Unlike in previous games, barbarians will advance in technologies beyond the Medieval Era, being capable of producing units equal to that of what the most advanced civilization can produce at the time. This is especially true if Raging Barbarians is turned on, with hostile barbarians being produced with new technologies almost the turn the first civilization finishes researching it. It may be theorized that these aren't old-fashioned barbarians anymore, but rather bandits...or in the later eras, "freedom fighters," terrorists, or drug cartels. However, this idea of barbarians holding modern equivalents is fundamentally flawed in that modern terrorists or freedom fighters harbor ultimate political goals. Instead, a modern equivalent to a barbarian would be a militarized non-state actor without political motivations who is therefore outside of the boundaries of established state entities. In this sense, military contractors who work for no government and instead pillage for profit, or drug cartels and crime entities would be examples of best fit.
Behavior and ActivitiesEdit
Barbarians in Civilization V are unlike the ones in Civilization IV, in the sense that they do not make cities like civilizations can - their "cities" are their encampments, which produce only military units. The rate of encampment creation depends on the difficulty level, becoming greater on higher difficulties. It is increased even further if the option Raging Barbarians is selected.
Barbarians are always hostile to all civilizations and city-states, and will spawn fighting units in each encampment until it is destroyed. Encampments appear with a unit already in them, and all subsequent units created will start roaming the lands immediately (unless the encampment has been left undefended for some reason, in which case the new unit will stay right in the encampment). Unlike civilization units, barbarian units do not use up strategic resources, so they can produce any base land unit, and many naval units, regardless of their typical cost.
Possible barbarian units include the ones unavailable to any playable civilization, such as the Brute (which has the same strength as a Warrior) and the Hand-Axe. Encampments located on a coast also have the ability to produce Galleys and other naval units.
The barbarians' main activity is harassing cities. They will move in and try to pillage improvements, attacking the most important ones first (those accessing a luxury resource, for example). If injured, they have the ability to heal every time they pillage an improvement. With enough units nearby barbarians will begin to attack cities; if brought to zero HP, a city will be pillaged and may lose gold, population, and buildings.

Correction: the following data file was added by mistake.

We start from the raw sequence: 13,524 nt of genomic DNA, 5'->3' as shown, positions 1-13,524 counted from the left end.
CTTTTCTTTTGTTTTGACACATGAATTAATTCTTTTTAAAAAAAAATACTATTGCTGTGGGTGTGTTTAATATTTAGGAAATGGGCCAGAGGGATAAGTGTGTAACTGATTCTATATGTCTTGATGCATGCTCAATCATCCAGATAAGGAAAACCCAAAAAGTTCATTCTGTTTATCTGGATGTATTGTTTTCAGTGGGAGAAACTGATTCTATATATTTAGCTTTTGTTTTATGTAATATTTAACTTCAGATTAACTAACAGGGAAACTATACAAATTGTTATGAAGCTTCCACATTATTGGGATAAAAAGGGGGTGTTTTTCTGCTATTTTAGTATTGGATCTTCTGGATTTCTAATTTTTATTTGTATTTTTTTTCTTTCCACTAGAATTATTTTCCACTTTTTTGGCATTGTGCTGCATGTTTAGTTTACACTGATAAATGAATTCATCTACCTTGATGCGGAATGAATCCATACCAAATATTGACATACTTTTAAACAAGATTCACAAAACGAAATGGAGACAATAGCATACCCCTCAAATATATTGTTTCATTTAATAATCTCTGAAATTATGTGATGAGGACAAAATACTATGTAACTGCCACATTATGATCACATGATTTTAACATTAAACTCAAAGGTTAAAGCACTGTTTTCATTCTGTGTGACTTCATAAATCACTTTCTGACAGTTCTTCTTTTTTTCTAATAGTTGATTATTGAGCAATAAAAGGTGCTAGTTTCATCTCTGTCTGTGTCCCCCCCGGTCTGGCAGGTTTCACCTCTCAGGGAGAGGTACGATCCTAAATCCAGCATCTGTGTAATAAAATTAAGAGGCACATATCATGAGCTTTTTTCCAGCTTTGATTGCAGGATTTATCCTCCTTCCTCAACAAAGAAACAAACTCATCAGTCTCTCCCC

Barbarians also go after civilians and try to capture them (by moving into the same tile they occupy). Captured civilians are then moved to the nearest encampment, where they are held captive until someone clears the encampment. The civilian unit is then freed, and if the captured civilian did not originally belong to the player who clears the encampment, they get to choose whether to take it for themselves, or return it to its original owner (which will net a nice boost in diplomatic relations with their leader).
Barbarian units roam the countryside (and the seas), all the time, attacking at will. However, they won't attack stronger units, or ones that are currently in a strong position (such as on a hill or fortified). When there are multiple targets, they usually attack the weakest unit, taking into account their health. There will be one barbarian unit at each encampment at all times, guarding it in a fortified stance. Depending on the difficulty setting, though, this unit may go out a short way to make an opportunistic attack or capture an unwary civilian unit.
Finally, in Brave New World, barbarians will also try to pillage any trade route they can reach. The route is immediately terminated and, what's even worse, the trade unit that was on it is captured and turned into a new barbarian unit! This could have results ranging from purely annoying to near-disastrous, especially in the early game.